On June 19, 1946, the two men finally met again, this time at Yankee Stadium. Conn weighed in at 195 lbs. while Louis was solid at 224 lbs. Based on the first fight, many thought Conn would pull off a win. He was still fast. He was still an excellent boxer. Billy felt he had a good chance to take a decision this time. Gene Tunney picked Louis to win in two rounds, which infuriated Conn. “Ain’t he a great one?” he said about Tunney. “He’s losing the title the first time he defends it if he don’t get that long count. He ought to mind his stocks and bonds… I wish I were going in there with Tunney. He’s got nerve poppin’ off the way he’s doing. Who did he ever lick that was in shape?” Many felt Louis had lost a step since his four years in the army. Joe cut to the chase when asked by the press what he thought of Conn’s hand and foot speed. His reply also became part of boxing legend: “He can run but he can’t hide,” said Joe. He added “I should knock Billy out in the 8th round… I’m going to get Conn as fast as I can.”

Sure enough, Conn was knocked out in round eight of a very dull fight. Billy was cautious that night and simply boxed Joe. There was little offense, little of his powerful fast jab or combinations. He didn’t want to take any chances this time and mix it up with the Brown Bomber.  He forgot what his trainer Johnny Ray had told the press before the first fight. “You don’t box Joe Louis… No, you have to fight Louis every minute of every round.” The Associated Press cynically gave Conn the 1946 “Flop of the Year Award.” Billy fought two more bouts in his career, knocking out Mike O’Dowd and Jackie Lyons in 1948, each by a TKO9.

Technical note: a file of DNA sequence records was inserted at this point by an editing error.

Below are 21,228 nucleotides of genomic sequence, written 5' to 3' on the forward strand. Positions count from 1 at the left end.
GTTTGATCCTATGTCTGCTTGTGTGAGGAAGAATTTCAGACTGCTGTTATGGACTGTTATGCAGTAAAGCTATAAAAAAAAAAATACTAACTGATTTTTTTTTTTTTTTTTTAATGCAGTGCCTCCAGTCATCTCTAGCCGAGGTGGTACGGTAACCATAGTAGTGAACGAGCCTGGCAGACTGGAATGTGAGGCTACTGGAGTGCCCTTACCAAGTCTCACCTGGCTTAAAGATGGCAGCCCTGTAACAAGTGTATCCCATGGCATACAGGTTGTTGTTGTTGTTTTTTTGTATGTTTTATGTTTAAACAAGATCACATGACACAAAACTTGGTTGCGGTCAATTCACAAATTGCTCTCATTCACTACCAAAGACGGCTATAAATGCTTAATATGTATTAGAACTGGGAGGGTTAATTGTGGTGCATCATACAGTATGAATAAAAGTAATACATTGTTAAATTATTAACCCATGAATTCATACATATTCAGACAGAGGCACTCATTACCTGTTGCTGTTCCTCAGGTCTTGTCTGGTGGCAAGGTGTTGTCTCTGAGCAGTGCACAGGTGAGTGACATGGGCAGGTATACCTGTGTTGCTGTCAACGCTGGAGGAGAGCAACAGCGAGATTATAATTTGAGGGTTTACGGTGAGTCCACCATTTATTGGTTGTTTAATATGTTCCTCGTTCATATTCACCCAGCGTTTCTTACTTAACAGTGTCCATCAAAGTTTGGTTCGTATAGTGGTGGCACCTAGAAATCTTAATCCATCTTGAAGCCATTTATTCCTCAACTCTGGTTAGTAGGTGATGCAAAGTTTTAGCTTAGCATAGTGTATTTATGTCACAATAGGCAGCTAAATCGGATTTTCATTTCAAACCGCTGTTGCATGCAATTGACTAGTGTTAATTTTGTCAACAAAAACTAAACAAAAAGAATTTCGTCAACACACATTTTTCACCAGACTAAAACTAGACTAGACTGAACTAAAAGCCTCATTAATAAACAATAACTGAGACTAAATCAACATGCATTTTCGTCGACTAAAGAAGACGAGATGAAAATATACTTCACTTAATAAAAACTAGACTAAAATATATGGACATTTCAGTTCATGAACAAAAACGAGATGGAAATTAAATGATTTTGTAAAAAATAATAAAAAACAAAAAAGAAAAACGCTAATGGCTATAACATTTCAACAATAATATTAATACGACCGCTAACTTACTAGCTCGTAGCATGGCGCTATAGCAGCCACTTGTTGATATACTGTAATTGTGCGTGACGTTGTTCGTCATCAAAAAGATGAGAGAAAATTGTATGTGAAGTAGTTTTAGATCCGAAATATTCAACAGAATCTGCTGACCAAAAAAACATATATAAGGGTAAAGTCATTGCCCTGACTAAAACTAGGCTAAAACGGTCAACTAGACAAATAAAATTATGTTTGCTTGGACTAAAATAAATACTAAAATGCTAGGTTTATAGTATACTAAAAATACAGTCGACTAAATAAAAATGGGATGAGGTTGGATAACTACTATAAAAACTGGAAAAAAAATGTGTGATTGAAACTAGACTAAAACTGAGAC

Conn and Louis did meet one more time in the ring. It was December 10, 1948, in Chicago for a six-round exhibition. The two men took it easy on each other. It was just six rounds of easy boxing between old friends.

Billy Conn ended his career with the record of 64-11-1 with 15 KOs.

The Pittsburgh died in 1993 at a veteran’s hospital in his hometown. Pneumonia took him in his sleep. Rod Steiger had gotten that movie line wrong. There could never be another Billy Conn…

Sources: Boxing Record, Red Smith/New York Times, Andrew O’Toole/The Life of Billy Conn

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  1. double end bag 12:50pm, 02/24/2014

    Hello there, You’ve done a great job. I’ll definitely digg it and personally suggest to my friends.
    I’m confident they’ll be benefited from this website.

  2. Tex Hassler 12:50pm, 02/20/2014

    The first Conn - Louis is an all time classic. In order to beat Louis you had to be ahead on points and on your feet at the end of the 15th round. Conn waa ahead but got Ko’d by superior power. I think I could watch that fight every day and have seen the film a number of times. Billy Conn was a great fighter and he will never be forgotten. Joe Louis will also never be forgotten.

  3. Eric 02:36pm, 02/18/2014